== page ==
Implantable infusion port with reduced internal volume

- Minimed Inc.

An implantable infusion port is provided to facilitate delivery of medication to a patient, wherein the infusion port has a substantially reduced internal volume to minimize the quantity of residual medication therein. The infusion port comprises a cup-shaped housing with a self-sealing septurn mounted thereon to define an internal chamber for receiving medication infused through the patient's skin and the septurn via a hypodermic needle or the like. A catheter mounted on the housing communicates with the internal chamber to deliver the medication to a selected site within the patient. A substantial portion of the chamber volume is occupied by inert beads which minimize the open volume of the chamber and thereby maximize medication delivery to the patient.

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Description
BACKGROUND OF THE INVENTION

This invention relates generally to implantable infusion ports of type utilized for frequent administration of medication to a patient. More particularly, this invention relates to an improved infusion port designed with a reduced or minimal internal volume to provide substantially maximum delivery of medication to the patient, with minimal residual medication remaining within the infusion port.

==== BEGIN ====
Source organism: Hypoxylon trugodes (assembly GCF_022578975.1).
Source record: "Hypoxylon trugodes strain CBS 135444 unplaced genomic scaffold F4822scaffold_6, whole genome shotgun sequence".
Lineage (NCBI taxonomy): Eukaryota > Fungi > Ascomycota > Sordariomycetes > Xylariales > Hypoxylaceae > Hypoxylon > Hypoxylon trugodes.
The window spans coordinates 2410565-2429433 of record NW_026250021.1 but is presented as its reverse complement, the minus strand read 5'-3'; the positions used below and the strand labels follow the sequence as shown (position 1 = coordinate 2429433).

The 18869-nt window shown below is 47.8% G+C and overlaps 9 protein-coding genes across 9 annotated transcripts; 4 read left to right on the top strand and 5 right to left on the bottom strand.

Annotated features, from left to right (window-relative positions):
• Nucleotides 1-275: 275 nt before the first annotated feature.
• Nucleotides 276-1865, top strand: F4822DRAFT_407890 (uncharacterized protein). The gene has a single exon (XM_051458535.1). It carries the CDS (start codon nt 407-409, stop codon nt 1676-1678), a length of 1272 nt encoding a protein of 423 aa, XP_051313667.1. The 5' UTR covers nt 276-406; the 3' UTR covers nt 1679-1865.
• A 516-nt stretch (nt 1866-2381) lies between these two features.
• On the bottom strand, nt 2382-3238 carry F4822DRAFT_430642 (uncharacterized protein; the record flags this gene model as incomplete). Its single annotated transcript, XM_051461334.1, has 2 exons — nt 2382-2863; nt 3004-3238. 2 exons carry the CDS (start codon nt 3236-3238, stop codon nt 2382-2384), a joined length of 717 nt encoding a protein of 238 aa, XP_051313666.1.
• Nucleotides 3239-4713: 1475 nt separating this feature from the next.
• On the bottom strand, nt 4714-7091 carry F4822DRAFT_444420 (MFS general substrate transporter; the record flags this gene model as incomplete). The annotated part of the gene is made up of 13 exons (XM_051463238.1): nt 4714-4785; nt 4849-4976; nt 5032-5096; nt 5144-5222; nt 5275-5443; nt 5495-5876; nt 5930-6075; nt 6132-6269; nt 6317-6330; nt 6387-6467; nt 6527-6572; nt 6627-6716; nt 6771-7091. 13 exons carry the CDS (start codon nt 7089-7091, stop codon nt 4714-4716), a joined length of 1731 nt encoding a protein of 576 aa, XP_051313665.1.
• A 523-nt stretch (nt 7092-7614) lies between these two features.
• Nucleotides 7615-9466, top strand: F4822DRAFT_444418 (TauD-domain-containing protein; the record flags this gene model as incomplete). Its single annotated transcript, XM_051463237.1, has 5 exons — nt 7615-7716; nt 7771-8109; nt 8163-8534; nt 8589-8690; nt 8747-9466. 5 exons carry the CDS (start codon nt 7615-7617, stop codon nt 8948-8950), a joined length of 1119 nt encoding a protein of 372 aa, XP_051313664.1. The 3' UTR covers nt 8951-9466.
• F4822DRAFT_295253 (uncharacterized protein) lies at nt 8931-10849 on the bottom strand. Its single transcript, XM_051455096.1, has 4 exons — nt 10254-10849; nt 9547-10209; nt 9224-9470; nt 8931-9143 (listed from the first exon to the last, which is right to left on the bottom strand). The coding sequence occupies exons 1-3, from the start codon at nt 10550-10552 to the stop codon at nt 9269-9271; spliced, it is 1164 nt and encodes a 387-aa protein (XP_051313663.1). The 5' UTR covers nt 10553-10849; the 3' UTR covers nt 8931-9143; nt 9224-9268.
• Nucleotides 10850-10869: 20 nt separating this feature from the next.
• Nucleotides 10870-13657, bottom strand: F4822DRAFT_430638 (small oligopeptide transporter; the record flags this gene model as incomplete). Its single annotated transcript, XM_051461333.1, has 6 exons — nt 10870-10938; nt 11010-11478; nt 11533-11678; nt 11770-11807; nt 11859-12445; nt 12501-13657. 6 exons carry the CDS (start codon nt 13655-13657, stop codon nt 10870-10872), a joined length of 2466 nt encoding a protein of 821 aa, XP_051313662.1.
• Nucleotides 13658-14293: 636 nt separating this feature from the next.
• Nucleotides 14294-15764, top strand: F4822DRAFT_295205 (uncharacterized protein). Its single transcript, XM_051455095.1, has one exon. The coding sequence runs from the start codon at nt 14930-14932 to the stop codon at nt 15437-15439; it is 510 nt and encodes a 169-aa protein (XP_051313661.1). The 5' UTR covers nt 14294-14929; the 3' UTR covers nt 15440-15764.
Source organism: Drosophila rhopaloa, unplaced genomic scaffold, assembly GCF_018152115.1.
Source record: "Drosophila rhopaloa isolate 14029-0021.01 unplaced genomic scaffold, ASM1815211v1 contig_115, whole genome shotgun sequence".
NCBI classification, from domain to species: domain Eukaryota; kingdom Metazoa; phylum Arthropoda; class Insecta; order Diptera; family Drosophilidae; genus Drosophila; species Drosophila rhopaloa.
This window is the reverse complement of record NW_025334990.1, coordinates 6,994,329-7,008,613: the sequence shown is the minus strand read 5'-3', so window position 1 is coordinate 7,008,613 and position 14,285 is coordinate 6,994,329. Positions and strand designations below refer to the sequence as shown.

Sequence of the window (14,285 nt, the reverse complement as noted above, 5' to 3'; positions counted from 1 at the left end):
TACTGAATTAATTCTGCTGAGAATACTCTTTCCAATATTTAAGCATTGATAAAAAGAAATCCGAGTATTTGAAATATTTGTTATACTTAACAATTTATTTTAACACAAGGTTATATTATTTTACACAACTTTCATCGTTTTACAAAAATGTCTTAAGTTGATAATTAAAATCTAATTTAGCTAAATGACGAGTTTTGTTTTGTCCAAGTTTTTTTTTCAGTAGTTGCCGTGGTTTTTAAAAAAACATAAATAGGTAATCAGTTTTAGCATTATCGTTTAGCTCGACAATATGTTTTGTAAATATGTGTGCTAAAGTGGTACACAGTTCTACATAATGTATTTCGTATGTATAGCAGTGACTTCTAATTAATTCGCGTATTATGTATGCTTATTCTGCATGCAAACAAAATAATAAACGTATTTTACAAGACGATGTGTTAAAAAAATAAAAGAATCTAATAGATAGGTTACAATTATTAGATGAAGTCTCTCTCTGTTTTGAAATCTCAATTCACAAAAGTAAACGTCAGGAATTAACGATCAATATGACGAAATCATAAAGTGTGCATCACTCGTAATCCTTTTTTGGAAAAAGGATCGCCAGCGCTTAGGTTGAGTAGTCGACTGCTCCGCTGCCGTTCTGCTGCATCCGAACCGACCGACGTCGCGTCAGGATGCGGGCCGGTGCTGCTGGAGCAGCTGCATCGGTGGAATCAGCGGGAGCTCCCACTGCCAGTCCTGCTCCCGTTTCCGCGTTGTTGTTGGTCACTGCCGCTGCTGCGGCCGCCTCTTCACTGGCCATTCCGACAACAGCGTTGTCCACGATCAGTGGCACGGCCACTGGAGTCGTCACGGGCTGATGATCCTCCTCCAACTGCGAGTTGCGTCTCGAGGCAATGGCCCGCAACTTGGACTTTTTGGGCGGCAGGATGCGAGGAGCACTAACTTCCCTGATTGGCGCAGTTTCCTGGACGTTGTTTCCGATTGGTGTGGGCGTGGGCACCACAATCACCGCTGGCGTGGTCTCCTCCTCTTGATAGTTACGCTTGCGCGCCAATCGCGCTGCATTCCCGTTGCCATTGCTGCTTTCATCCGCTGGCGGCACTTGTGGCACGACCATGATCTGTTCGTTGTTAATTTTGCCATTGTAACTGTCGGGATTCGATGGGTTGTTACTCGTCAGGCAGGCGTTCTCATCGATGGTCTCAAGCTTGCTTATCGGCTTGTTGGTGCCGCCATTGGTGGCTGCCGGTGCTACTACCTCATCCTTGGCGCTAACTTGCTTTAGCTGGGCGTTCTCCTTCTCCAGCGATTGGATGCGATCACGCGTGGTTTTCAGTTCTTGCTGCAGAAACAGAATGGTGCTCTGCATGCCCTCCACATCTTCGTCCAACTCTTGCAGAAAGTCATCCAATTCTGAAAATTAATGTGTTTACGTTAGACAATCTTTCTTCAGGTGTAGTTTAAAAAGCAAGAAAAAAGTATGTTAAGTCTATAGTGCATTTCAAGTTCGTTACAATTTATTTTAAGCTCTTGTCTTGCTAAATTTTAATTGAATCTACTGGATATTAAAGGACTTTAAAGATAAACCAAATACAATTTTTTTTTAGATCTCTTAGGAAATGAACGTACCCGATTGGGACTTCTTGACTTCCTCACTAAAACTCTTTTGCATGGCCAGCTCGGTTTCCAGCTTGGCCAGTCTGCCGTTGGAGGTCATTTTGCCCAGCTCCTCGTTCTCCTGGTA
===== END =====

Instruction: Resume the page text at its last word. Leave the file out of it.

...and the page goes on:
Implantable infusion ports are generally known in the art to include a relatively compact and generally cup-shaped housing having a resilient self-sealing septum mounted over the open end thereof to define a medication receiving chamber. The housing and septurn are surgically implanted into the body of a patient at a position closely underlying the skin and subcutaneous tissue, and with the septum presented toward the patient's skin. The infusion port is adapted for palpable identification through the skin to receive medication in liquid form injected via a hypodermic needle or cannula through the skin and septum into the medication chamber. A catheter mounted on the housing communicates with the medication chamber to deliver the medication to a selected site within the patient. In this regard, the catheter is often placed for delivering the medication to the patient's vascular system, whereby such implantable infusion ports are sometimes referred to as vascular access devices.

Implantable infusion ports of this general type are typically used to facilitate injection or infusion of medication in liquid form on a frequent basis. More specifically, the implanted port can be accessed transcutaneously with a hypodermic needle or the like on a frequent and repeated basis, and over an extended period of time, with minimal patient discomfort. The infusion port provides accurate delivery of medication to a specific delivery site within the patient, without complications associated with repeated intravenous puncture or the infection risk associated with a transcutaneous catheter. One common application for an implantable infusion port is the administration of chemotherapy agents. Delivery of other medications such as insulin, pain medication, etc., on a frequent basis has also been proposed.